Above a Bulgarian bar in the Lower East Side is Kuma Inn, a low-key pan-Asian restaurant with something of a cult following. Its unassuming door on street level leads you upstairs for great eats. With a strong Filipino bent, this menu also features Thai and other Southeast Asian flavors, with house specialties like adobo chicken wings with coconut vinegar, as well as pan-roasted sea scallops with bacon and sake. Chef King Phojanakong rotates the menu seasonally and creates tapa-sized dishes perfect for sharing with hungry friends. After all, the restaurant’s namesake term kumain is Filipino for “to eat.” 113 Ludlow St., 2nd Fl., 212-353-8866,


Near Brooklyn’s Fort Greene Park is a great Southern spot called Walter’s. Walter’s is great, but we’re here to tell you about the Japanese restaurant accessed through a door in the back. Karasu serves innovative cocktails like the Hawkeye Highball (whiskey and green apple soda), as well as izakaya cuisine like savory egg custard called Cawanmushi. Entrees to look out for include duck confit on soba noodles and grilled dorade fish with miso glaze. 166 Dekalb Ave., 347-223-4811,



To eat at Blanca, you have to pretend like you’re eating at the wildly popular Roberta’s in Bushwick, Brooklyn. But tell the Roberta’s maitre’d where you’re headed, and you’ll be led around the corner to this fine dining restaurant inside the pizza palace. Helmed by Chef Carlo Mirarchi, Blanca’s intimate open kitchen will serve you about 20 courses of haute cuisine from an ever-rotating menu. In case that’s not enticing enough, Mirarchi and company just earned two Michelin stars for Blanca. Reserve at seatings Wednesday through Friday at 6pm and 9pm, or Saturday at 5pm and 8pm. At your appointed reservation time, meet hostess inside Roberta’s at 261 Moore St.,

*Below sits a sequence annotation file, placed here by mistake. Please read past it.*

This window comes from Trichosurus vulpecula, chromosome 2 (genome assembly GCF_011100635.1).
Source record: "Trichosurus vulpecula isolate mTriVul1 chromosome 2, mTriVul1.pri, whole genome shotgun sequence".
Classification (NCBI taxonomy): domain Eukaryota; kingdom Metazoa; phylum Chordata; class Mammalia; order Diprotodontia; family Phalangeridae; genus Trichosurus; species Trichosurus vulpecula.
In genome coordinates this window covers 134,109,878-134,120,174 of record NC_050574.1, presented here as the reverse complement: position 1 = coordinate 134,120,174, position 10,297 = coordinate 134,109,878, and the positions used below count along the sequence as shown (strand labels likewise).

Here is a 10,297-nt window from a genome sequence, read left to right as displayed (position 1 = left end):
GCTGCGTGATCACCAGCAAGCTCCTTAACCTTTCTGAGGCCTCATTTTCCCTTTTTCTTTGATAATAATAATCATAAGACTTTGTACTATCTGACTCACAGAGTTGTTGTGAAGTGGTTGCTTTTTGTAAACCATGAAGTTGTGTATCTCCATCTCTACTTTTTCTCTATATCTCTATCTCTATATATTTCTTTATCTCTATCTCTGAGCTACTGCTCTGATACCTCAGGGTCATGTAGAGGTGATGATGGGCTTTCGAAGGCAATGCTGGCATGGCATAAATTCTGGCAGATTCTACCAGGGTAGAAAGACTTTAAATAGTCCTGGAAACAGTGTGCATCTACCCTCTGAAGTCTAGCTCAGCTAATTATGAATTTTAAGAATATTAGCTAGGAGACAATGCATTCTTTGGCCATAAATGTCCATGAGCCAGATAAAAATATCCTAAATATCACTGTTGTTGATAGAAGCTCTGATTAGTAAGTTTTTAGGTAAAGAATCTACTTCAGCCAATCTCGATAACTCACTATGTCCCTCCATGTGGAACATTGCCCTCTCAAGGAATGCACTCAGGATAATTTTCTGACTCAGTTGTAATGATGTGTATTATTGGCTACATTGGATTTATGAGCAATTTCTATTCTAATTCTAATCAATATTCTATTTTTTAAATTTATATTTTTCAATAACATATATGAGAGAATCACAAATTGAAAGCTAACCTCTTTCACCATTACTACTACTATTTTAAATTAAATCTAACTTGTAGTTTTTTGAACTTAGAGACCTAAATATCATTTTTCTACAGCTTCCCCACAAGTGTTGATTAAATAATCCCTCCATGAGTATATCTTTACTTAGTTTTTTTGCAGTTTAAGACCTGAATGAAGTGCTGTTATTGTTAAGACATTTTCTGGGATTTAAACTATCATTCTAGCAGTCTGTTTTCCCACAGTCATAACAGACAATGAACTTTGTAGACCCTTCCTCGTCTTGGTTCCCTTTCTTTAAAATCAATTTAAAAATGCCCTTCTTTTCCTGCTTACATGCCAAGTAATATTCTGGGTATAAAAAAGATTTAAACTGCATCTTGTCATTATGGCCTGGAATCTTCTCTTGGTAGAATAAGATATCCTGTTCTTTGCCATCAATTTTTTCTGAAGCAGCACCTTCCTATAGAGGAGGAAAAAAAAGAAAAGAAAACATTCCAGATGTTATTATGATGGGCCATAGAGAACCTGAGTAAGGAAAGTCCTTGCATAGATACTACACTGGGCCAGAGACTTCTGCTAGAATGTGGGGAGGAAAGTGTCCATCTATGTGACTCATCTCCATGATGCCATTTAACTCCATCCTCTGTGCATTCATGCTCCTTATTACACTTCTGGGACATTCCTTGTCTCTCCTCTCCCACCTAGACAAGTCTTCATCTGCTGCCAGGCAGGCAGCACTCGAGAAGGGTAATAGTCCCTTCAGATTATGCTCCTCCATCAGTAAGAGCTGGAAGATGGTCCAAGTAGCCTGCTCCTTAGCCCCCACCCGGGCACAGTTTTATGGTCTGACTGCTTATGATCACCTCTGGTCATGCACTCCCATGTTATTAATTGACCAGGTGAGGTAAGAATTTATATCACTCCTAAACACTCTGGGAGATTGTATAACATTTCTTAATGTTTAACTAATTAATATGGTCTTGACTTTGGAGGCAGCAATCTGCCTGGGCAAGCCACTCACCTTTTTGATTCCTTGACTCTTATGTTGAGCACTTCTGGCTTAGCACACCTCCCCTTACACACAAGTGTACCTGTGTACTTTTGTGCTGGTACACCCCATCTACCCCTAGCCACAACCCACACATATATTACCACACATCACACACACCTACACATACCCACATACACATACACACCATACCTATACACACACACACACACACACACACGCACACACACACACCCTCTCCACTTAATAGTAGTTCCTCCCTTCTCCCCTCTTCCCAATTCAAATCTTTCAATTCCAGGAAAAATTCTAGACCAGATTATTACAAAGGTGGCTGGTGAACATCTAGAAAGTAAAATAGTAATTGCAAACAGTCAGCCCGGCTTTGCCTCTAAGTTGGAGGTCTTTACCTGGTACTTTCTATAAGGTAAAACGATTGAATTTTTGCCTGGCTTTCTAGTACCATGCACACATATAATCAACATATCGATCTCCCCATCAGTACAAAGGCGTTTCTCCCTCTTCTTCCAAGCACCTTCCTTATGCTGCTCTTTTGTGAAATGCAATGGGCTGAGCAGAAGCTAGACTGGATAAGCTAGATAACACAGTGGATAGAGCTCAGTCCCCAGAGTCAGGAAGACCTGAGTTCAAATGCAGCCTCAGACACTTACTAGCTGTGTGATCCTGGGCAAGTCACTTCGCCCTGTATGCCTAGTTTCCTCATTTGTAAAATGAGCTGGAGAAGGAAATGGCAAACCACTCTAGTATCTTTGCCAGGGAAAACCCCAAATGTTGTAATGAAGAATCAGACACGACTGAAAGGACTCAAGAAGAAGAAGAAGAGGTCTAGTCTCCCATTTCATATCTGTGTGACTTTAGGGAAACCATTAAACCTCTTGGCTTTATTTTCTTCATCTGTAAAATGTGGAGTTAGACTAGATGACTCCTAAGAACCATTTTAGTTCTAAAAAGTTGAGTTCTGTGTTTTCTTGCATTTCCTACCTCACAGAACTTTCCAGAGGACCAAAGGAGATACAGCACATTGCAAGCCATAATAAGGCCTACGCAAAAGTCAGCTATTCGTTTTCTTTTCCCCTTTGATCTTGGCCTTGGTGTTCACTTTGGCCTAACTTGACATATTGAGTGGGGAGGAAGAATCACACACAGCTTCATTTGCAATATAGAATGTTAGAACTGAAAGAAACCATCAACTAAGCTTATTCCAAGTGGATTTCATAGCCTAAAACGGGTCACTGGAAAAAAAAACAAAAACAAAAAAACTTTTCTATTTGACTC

El Sabroso 

The busy Garment District hides a Latin American lunch counter inside a loading dock—yes, really. It’s called El Sabroso, serving delicious, pernil, beef stew, and homemade hot sauce. Don’t be surprised by the very unflashy environs and limited seating here; just order to-go, and we know you’ll be back for more! 265 W 37th St., 212-284-1118

Taam Tov

You know you’re in Midtown’s Diamond District when you walk West 47th Street amidst millions of glittering window displays. But what you might not know is the less-glitzy eatery favored by many in the local diamond business: Taam Tov. The door is unmarked, and you’ll have to walk up two flights of inconspicuous stairs, but once inside you can expect delicious kosher offerings from the cuisines of Israel, Uzbekistan, and Georgia. Regulars love the manty dumplings, falafel, shawarma, and chicken shish kebab. It’s a secret, sensational lunch at Taam Tov (which means “good taste” in Hebrew). 41 W 47th St., 212-768-8001,




This secret Financial District spot has one Michelin star to its name, thanks to chef Nicolas Abello. Abello, who has also worked at Daniel uptown, presents innovative, seasonally-minded French food with surprises like Colorado lamb with mojo sauce. The 28-seat dining room is decorated like an apartment, and you’ll likely get to meet Abello himself when you walk in. L’Appart is located inside the food hall at Le District near One World Observatory. Look for a passage between the “garden” and “market” sections for the door to the restaurant. 225 Liberty St., 212-981-8577,

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About the Author

Merrill Lee Girardeau lives and writes in Brooklyn.